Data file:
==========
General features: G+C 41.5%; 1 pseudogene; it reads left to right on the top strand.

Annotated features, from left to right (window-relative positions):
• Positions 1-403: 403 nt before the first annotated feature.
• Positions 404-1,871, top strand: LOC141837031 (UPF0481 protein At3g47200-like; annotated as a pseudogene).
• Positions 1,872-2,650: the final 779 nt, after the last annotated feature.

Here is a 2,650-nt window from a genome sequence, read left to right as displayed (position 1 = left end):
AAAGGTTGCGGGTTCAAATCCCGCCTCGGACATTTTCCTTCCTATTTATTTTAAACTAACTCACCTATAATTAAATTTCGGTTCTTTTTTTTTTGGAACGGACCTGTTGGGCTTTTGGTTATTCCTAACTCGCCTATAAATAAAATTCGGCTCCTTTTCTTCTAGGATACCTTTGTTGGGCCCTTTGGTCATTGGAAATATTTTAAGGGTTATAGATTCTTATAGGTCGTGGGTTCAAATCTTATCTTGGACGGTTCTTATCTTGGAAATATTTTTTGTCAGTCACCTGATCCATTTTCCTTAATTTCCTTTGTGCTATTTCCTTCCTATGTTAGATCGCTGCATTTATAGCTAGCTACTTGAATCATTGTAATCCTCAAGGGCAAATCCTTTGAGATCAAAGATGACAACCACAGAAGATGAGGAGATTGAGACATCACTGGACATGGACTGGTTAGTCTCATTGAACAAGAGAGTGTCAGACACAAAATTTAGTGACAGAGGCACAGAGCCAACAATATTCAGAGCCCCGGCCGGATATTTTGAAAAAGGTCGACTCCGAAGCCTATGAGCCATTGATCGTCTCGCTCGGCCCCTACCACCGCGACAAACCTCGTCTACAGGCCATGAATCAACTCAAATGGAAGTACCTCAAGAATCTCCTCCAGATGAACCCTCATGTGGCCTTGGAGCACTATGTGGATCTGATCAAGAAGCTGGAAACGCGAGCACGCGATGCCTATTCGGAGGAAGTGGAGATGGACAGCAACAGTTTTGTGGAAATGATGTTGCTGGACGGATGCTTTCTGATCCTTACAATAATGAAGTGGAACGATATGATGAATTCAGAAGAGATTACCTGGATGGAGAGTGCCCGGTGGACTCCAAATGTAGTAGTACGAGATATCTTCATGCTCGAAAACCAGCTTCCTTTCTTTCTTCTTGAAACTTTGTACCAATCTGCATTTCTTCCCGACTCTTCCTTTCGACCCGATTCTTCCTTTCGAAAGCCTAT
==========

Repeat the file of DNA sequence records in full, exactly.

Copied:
General features: G+C 41.5%; 1 pseudogene; it reads left to right on the top strand.

Annotated features, from left to right (window-relative positions):
• Positions 1-403: 403 nt before the first annotated feature.
• Positions 404-1,871, top strand: LOC141837031 (UPF0481 protein At3g47200-like; annotated as a pseudogene).
• Positions 1,872-2,650: the final 779 nt, after the last annotated feature.

Here is a 2,650-nt window from a genome sequence, read left to right as displayed (position 1 = left end):
AAAGGTTGCGGGTTCAAATCCCGCCTCGGACATTTTCCTTCCTATTTATTTTAAACTAACTCACCTATAATTAAATTTCGGTTCTTTTTTTTTTGGAACGGACCTGTTGGGCTTTTGGTTATTCCTAACTCGCCTATAAATAAAATTCGGCTCCTTTTCTTCTAGGATACCTTTGTTGGGCCCTTTGGTCATTGGAAATATTTTAAGGGTTATAGATTCTTATAGGTCGTGGGTTCAAATCTTATCTTGGACGGTTCTTATCTTGGAAATATTTTTTGTCAGTCACCTGATCCATTTTCCTTAATTTCCTTTGTGCTATTTCCTTCCTATGTTAGATCGCTGCATTTATAGCTAGCTACTTGAATCATTGTAATCCTCAAGGGCAAATCCTTTGAGATCAAAGATGACAACCACAGAAGATGAGGAGATTGAGACATCACTGGACATGGACTGGTTAGTCTCATTGAACAAGAGAGTGTCAGACACAAAATTTAGTGACAGAGGCACAGAGCCAACAATATTCAGAGCCCCGGCCGGATATTTTGAAAAAGGTCGACTCCGAAGCCTATGAGCCATTGATCGTCTCGCTCGGCCCCTACCACCGCGACAAACCTCGTCTACAGGCCATGAATCAACTCAAATGGAAGTACCTCAAGAATCTCCTCCAGATGAACCCTCATGTGGCCTTGGAGCACTATGTGGATCTGATCAAGAAGCTGGAAACGCGAGCACGCGATGCCTATTCGGAGGAAGTGGAGATGGACAGCAACAGTTTTGTGGAAATGATGTTGCTGGACGGATGCTTTCTGATCCTTACAATAATGAAGTGGAACGATATGATGAATTCAGAAGAGATTACCTGGATGGAGAGTGCCCGGTGGACTCCAAATGTAGTAGTACGAGATATCTTCATGCTCGAAAACCAGCTTCCTTTCTTTCTTCTTGAAACTTTGTACCAATCTGCATTTCTTCCCGACTCTTCCTTTCGACCCGATTCTTCCTTTCGAAAGCCTAT